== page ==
Local Judge questions parking policy
City leaders are hoping to change the way parking violations are handled, but the idea is raising many questions.
City Manager Carlos Villarreal says the Municipal Court is over burdened by ticket violations so much that it's taking time away from dealing with other violations that are more important.
An introductory ordinance proposes that traffic violations now be considered civil violations and not criminal, and that for some, is raising the question of justice.
Appealing a parking ticket may mean putting some money up front if a current ordinance is changed by City officials.
City leaders say the number of parking tickets are putting a large burden on the Municipal Court keeping them from concentrating on other violations like DWI's and assaults.
In the proposal, parking violations would be considered as civil cases, and anyone wanting to appeal would have to pay a court fee upfront.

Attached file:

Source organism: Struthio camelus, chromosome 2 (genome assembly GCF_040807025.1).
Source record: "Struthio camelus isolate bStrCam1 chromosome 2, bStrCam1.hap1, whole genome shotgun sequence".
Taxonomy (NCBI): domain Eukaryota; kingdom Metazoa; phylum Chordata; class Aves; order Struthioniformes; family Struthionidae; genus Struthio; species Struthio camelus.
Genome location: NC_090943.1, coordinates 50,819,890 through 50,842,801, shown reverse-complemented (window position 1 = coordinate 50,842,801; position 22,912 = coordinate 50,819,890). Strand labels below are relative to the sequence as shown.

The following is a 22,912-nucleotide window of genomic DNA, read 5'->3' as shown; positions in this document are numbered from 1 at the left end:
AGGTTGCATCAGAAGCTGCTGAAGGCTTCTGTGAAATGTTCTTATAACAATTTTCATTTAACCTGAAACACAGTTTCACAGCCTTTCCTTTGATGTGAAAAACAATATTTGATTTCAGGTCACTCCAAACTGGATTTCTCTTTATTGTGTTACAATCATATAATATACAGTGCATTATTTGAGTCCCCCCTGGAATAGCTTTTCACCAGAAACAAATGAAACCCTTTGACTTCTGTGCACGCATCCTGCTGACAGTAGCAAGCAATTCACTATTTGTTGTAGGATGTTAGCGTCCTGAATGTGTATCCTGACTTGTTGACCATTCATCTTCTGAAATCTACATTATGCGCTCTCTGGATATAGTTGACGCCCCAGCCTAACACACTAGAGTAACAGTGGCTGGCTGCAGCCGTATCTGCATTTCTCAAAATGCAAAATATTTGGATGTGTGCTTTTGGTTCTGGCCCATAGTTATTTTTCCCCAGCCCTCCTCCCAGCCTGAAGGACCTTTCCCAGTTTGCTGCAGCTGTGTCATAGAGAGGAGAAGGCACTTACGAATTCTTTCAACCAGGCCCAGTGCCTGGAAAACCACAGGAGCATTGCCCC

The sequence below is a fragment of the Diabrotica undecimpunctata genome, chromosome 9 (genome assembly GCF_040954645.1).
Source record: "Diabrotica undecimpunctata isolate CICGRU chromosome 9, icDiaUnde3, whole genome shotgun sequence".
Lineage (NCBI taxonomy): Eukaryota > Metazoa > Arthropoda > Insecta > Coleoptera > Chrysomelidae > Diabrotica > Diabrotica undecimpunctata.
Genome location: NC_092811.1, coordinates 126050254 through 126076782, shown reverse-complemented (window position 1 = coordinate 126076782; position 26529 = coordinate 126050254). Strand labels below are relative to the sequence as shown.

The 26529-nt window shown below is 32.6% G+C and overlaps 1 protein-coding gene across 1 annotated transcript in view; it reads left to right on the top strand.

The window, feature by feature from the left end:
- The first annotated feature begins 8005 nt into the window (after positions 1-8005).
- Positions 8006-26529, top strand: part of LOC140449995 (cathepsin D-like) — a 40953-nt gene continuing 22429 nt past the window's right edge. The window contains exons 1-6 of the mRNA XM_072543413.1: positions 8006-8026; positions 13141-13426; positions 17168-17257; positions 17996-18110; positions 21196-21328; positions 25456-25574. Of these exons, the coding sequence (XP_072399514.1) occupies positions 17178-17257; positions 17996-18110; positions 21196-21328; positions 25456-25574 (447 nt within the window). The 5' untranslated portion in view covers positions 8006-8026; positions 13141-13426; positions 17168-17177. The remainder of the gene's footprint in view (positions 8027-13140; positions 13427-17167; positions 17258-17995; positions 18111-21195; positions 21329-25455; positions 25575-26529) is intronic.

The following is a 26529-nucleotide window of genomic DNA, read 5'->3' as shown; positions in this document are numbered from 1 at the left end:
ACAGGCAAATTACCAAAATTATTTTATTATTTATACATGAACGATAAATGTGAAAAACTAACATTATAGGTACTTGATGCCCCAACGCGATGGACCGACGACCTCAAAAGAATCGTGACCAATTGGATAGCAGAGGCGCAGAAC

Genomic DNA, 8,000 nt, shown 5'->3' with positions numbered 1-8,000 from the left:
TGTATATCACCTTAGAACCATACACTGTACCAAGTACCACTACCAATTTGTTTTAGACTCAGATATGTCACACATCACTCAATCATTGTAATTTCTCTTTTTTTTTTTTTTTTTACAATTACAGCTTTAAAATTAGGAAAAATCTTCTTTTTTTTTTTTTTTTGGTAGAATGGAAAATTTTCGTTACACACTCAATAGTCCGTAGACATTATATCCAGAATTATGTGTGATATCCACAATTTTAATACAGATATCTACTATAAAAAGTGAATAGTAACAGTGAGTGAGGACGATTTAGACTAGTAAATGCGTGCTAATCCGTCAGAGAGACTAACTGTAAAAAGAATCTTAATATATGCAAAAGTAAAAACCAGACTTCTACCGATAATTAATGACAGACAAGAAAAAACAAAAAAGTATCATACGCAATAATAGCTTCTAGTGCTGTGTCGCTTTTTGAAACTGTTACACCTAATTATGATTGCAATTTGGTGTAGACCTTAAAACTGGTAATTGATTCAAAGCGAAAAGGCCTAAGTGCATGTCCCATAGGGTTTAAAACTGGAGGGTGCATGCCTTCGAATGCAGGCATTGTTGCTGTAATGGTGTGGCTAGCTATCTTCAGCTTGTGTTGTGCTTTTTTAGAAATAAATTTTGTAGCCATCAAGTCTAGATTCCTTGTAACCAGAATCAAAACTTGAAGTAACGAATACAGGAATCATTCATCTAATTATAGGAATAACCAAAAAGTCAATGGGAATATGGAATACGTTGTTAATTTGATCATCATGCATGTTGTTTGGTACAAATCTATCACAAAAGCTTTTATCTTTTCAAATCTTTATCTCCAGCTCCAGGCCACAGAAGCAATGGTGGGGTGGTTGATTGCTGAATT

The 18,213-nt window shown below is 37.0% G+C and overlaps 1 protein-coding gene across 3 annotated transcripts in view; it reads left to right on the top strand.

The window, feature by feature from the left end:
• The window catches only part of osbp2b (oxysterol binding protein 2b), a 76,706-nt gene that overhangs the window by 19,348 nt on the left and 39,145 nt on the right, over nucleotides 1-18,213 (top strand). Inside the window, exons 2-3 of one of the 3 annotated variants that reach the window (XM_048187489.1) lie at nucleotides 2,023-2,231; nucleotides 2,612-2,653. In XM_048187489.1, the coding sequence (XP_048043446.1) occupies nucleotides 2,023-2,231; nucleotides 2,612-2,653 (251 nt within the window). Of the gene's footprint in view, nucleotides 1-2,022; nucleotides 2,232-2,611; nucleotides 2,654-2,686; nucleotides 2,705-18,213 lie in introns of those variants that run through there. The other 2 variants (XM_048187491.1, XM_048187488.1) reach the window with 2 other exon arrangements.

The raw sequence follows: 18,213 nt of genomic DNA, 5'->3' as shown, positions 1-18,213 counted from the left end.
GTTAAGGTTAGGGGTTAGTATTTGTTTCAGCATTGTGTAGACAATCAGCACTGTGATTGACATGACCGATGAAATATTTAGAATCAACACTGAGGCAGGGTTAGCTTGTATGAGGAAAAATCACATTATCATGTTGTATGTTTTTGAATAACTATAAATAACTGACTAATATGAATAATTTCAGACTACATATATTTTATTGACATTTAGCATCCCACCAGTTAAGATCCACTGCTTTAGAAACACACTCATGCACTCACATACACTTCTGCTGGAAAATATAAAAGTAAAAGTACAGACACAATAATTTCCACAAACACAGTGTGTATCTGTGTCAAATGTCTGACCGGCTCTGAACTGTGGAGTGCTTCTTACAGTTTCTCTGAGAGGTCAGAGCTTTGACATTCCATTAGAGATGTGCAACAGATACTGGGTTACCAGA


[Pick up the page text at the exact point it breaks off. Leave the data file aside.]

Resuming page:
“It’s not going to be a presumption of guilt. We want to make sure that those who are really wanting to appeal do go through a process and not try to play games with the Municipal Court system,” says City Manager Carlos Villarreal.
City officials say the change will bring structure to the system, but some wonder if justice will be served.
“It's just going to be civil. It's the opposite. The City already says you committed it unless you prove it,” says Judge Alfonso Ornelas.
Municipal Court Judge Ornelas says assigning a hearing officer and asking people to pay to appeal is like automatically assuming they're guilty.
“I think there's too much pressure. You have a City Manager who wants to collect revenues and wants to make sure he's making the budget. What are your chances?”
But Villarreal says he doesn’t look to the Municipal Court to balance his budget. He just looks for ways to free the courts.
“We’re not denying justice. We think this will expedite justice and be able to have the Municipal Court concentrate on things that are more important to the public.”
Again, this is still a proposal.
More hearings will be held at the next City Council meetings before a final decision is made.